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Eleanor Roosevelt Speeches
Speech for Girl Scouts Silver Jubilee Dinner
April 9, 1937
ER speech in New York for Girl Scouts Silver Jubilee Dinner at Biltmore Hotel.
Thank you, Sir Gerald Campbell, and now the First Lady of the land, Mrs. Franklin D. Roosevelt. Mrs. Roosevelt addresses you on women and leadership. Mrs. Roosevelt
I am very happy to be able to greet from this dinner here in the Biltmore in New York City, the many other Girl Scout enthusiasts all over the country who are holding dinners tonight. We here think of the Girl Scout movement all over this country and wish them a very happy 25th anniversary celebration. I feel as though I have seen Girl Scouts in so many different places throughout this country and even in Puerto Rico that I almost know just what the training is doing for them. Just what these youngsters are getting out of their duties as Girl Scouts and when I was given the subject of the value of young women in leadership today, I could not help thinking that possibly the work done with the Girl Scouts had suggested the thought that from these beginnings were going to grow the leaders amongst young women of the future. I can remember the day when the only place of leadership that was considered possible for any young woman was her own home. I still consider that almost the most important place for a young woman to be a leader but she has found that her whole community touches her home. That in order to be the real leader at home, she must know her community as a whole. In other words, she must take up the full responsibilities of her citizenship and I imagine that no better preparation can be had that is given in the work done by Girl Scouts. For instance, I notice always with pride, how well these youngsters go through with any job, no matter how difficult it may be, that is given them. They meet me at trains with bunches of flowers and they say their little speeches, even though the circumstances may be extremely distracting. Crowds may be there, noises may drown the words they are trying to say, but they go right on and do what they were told to do. Recently, in one city, three young Girl Scouts were told to keep me in sight. They even thought they had to sit in my sitting room. But we did persuade them that the corridor outside was perhaps the better place to sit. But every time I wondered in or out, they stood up and did as they'd been told to do, and they stuck by me until I had finished speaking that evening and went off on the train. And as they rather wearily waved me goodbye, I couldn't help thinking that they were learning some very valuable lessons: endurance, tact, and perseverance, and above all the responsibility of doing something which you have undertaken to do, no matter how tired you may be, nor how difficult it may seem. I know of nothing which is better training for the leadership of the future. They learned many things. Avocations and things, perhaps, which may become vocations. They learned things which will be useful in their homes. But above everything else, they learn what it means to be a good citizen. (5:27) It is my experience that one of the things which really has been a benefit to us during the Depression is the feeling that has come to so many young people that they must earn their way in the world, even if they do not have to make a living, and many more have to make a living than ever before. They still feel that they must not be just ornaments to society. They must do something which pays for whatever they get. That, of course, is the first principle of good citizenship and I think it is very evident, far more evident, in the young people of today than it was in the young people of my day. I feel that many young people today are starting where my generation only arrived by the time they were fifty. I think that many young people are conscious of the fact that they owe leadership if they have been granted certain advantages, certain of the good things in life. And to young women there is going to be, I think, in the next few years, a great opportunity offered: an opportunity to begin their leadership at home, in their own community, by knowing that community, by knowing its conditions as a whole. Not any part of it but the whole of it. And by formulating objectives in their own minds which should be the objectives for the country as a whole and I feel very sure that as this opportunity opens out, these young women are going to be privileged to lead in that crusade, we might call it, which Mrs. Sidley has spoken of, for better world understanding. They have no feeling that there is any reason why they should not advocate peace. Women may work for peace without having any idea that there is the thought even of cowardice attached to that crusade and for that reason I think that these young people growing up today are going to have the opportunity of leading in that crusade. And I hope that we older people, who are sometimes fearful because we wonder what the younger ones will do with the responsibilities when we shed them and turn them over to the youngsters, I hope that we will not be fearful, that we will realize that the future of America is safe in the hands of its youth. Every generation naturally has some new ideas, some new thoughts as to the way things should be done but fundamentally I think the leadership of young men and women is going to be a very fine leadership. And I hope that we older people are going to help in every way we can by showing them how best they can serve their community. And by giving them the feeling that we trust them, that we believe in them, that we know their objectives are the same as ours, even if their methods may be somewhat different. All of us want the same thing, a better America for the future. (10:54)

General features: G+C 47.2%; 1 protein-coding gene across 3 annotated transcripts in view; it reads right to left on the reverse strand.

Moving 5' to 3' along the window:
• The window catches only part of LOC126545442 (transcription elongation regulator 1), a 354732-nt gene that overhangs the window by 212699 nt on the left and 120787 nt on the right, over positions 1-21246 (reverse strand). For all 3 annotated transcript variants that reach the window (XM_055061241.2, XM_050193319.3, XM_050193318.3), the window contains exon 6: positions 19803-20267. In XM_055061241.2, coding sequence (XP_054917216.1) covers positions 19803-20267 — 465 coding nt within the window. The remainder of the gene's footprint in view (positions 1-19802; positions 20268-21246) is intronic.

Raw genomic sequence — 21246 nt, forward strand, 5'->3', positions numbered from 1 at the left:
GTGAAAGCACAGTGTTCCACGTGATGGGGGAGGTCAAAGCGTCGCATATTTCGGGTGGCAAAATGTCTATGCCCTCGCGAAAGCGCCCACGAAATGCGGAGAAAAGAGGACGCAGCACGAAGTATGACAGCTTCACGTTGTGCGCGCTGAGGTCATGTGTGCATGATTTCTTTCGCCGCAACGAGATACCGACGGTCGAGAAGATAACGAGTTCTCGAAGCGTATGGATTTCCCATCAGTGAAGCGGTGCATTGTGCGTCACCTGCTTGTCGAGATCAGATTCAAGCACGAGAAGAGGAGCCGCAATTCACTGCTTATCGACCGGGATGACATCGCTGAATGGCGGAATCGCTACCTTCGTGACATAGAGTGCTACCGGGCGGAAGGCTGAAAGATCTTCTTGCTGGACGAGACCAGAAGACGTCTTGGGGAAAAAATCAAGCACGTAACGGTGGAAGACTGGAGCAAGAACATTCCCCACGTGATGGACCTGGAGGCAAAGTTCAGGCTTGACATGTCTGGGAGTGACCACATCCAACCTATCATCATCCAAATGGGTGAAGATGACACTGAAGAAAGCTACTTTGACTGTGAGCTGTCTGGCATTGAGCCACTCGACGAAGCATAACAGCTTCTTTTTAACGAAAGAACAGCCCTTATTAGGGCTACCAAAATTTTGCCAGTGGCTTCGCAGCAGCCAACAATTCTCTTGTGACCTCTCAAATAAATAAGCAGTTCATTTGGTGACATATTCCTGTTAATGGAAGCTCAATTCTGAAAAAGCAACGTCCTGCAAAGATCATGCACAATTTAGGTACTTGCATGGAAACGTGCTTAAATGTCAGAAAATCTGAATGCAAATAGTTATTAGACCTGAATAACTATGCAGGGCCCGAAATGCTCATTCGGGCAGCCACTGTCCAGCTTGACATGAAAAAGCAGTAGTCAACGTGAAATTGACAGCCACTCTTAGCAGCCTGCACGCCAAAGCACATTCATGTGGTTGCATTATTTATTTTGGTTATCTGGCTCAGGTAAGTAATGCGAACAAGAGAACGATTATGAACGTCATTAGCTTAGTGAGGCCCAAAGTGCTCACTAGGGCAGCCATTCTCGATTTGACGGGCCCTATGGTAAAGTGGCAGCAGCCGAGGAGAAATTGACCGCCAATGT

This address on women and leadership was given by Mrs. Franklin D. Roosevelt, honorary President of the Girl Scouts of America, and this concludes the Girl Scouts silver Jubilee dinner, held in the Grand Ballroom of the Biltmore Hotel in New York City. This is the National Broadcasting Company.
- Roosevelt, Eleanor, 1884-1962 :
About this document
Speech for Girl Scouts Silver Jubilee Dinner
April 9, 1937
- National Endowment for the Humanities
Eleanor Roosevelt Speeches is a project and publication of The Eleanor Roosevelt Papers Project, The George Washington University, Academic Building, Post Hall, Room 312, 2100 Foxhall Road, NW, Washington, DC 20007
Transcribed and published by the Eleanor Roosevelt Papers Project, 2019-11-27
Transcription created from holdings at the Franklin D. Roosevelt Library